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Thursday, October 1, 2009


In Mishkan T’filah, the new prayerbook published by the Reform Jewish movement in the US (CCAR, 2007), God is often addressed in English prayers as Adonai, such as, “Praise to You, Adonai, who sanctifies Shabbat.” I am uncomfortable with this practice, for the simple reason that Adonai is not God’s personal name. I would add that even if we knew God’s real name, it would not be appropriate to address God by using a proper name, for God is incapable of being expressed in words, let alone with a personal name.

Jewish classical texts contain various names for God, but the only one that can be considered as God’s personal name in the Hebrew Bible is YHVH (from the verbal root hvh, an older form of hyh, meaning “to be”), which can be translated as “[God] is;” or, “[God] is present,” or, even “[God] causes to be.” It is found in the Bible more than 6800 times, and was uttered by the priests in the Temple of Jerusalem only during certain occasions. In time, its pronunciation was lost and the Rabbis substituted for it the name Adonai (which means, “My Master”). They taught, “Not as I am written, am I pronounced. I am written YHVH, but I am pronounced Adonai.” So, Adonai is NOT God’s personal name; only YHVH is, and we do not even know how to say it.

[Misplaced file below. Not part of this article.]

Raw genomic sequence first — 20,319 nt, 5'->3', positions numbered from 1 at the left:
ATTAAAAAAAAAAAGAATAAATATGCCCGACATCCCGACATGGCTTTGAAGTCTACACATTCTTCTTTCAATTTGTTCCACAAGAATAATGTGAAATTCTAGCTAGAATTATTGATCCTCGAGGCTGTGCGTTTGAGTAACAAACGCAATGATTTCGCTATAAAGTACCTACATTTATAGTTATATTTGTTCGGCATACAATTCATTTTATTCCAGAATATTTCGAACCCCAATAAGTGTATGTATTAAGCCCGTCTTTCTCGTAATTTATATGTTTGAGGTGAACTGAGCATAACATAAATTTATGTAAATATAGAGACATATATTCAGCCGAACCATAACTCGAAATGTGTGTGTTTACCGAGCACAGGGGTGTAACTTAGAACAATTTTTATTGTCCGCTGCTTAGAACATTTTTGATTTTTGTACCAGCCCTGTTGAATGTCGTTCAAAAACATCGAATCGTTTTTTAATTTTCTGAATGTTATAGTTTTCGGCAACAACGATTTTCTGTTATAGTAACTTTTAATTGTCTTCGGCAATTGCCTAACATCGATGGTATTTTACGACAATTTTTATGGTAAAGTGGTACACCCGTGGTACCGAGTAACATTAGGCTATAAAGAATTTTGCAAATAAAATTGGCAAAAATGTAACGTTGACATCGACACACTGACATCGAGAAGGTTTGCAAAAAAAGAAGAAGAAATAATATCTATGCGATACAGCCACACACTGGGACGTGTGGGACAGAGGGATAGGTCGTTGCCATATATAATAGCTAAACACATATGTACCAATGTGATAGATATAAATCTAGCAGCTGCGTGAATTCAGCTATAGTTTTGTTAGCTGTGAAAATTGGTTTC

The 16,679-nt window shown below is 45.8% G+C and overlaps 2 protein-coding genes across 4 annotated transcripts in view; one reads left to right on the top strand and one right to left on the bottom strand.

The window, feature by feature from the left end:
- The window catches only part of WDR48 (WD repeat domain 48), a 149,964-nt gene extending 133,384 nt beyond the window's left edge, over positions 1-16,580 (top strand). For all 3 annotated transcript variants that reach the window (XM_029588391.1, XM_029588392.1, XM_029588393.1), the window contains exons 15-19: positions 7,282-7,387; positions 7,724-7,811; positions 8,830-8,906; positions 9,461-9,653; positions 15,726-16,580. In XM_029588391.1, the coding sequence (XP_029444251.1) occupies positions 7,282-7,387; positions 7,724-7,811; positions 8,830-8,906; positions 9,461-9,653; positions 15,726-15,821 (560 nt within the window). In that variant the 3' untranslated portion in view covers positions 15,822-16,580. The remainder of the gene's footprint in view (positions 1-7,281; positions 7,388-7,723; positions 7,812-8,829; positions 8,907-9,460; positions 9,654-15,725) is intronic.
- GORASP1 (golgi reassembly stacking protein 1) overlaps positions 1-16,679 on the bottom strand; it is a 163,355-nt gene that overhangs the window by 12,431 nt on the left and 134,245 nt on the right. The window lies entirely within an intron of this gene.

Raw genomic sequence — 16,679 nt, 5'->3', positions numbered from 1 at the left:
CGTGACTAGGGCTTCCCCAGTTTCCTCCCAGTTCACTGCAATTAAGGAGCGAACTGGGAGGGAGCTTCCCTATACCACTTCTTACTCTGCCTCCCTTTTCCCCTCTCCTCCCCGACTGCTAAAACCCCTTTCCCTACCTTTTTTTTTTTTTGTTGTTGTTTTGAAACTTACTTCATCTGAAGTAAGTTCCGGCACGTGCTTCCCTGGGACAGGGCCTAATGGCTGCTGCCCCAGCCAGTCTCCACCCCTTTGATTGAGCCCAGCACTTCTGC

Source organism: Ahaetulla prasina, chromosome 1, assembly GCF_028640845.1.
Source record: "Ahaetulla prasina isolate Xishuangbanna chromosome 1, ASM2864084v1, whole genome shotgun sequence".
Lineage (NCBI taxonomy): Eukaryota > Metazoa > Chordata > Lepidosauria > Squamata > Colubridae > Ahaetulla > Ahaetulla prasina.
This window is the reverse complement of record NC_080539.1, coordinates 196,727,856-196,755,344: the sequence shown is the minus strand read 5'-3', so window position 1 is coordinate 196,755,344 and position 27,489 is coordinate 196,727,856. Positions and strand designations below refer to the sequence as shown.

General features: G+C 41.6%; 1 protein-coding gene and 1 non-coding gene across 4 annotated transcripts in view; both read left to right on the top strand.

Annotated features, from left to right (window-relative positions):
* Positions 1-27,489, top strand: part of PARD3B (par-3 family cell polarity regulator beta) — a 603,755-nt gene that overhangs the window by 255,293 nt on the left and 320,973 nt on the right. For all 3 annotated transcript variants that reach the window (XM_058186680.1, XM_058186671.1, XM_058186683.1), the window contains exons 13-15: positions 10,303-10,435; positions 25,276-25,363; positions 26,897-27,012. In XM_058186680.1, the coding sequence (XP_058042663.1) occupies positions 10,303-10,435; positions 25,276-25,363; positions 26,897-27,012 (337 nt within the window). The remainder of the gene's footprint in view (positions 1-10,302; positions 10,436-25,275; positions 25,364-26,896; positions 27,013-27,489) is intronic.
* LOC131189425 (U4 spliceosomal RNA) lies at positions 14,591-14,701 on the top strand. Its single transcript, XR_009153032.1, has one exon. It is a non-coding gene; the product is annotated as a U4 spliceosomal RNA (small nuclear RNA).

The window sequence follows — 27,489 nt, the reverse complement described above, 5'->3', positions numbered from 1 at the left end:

In the past, gods had multiple names. Marduk, the national god of Babylonia had 50. Knowing a name implied an ability to relate as well as (so in magic) to wield power over the one or thing that is named. In our time, if God stands for the ground of existence, or, the energy that sustains the universe, or, as the fountain of ultimate meaning (you can add here your own concept of God), God should be invoked simply as “existence,” without a personal name. We do not exert power over God by using God’s proper name.

The word God is a symbol. It stands for something. I agree with Erich Fromm who writes, “The truly religious person…does not expect anything from God; he does not love God as a child loves his father or his mother; he has acquired the humility of sensing his limitations, to the degree of knowing that he knows nothing about God.” For me, in English prayers, using a generic term such as “God” is enough. Let people apply to it their own meaning. The divinity does not need or require a personal name.

Rifat Sonsino
Oct. 1, 2009


  1. What would you substitute for "Adonai," Rifat? The older forms were gender specific and that's a bit idolatrous. Of course, we could just leave out the entire word in translation in recognition of its theological ineptness. How about, HaShem? But then people might think that that is God's name. Do you believe our congregants think that they are addressing God by name when they say "Adonai" in our prayers?

  2. Maybe we need to give more consideration to the Hebrew in the translation by offering, "Praised to You, YHVH..." And inform the congregants that the YHVH is not to be said, but that they are to freely associate how they would like to understand God in their hearts when verbalizing the prayers.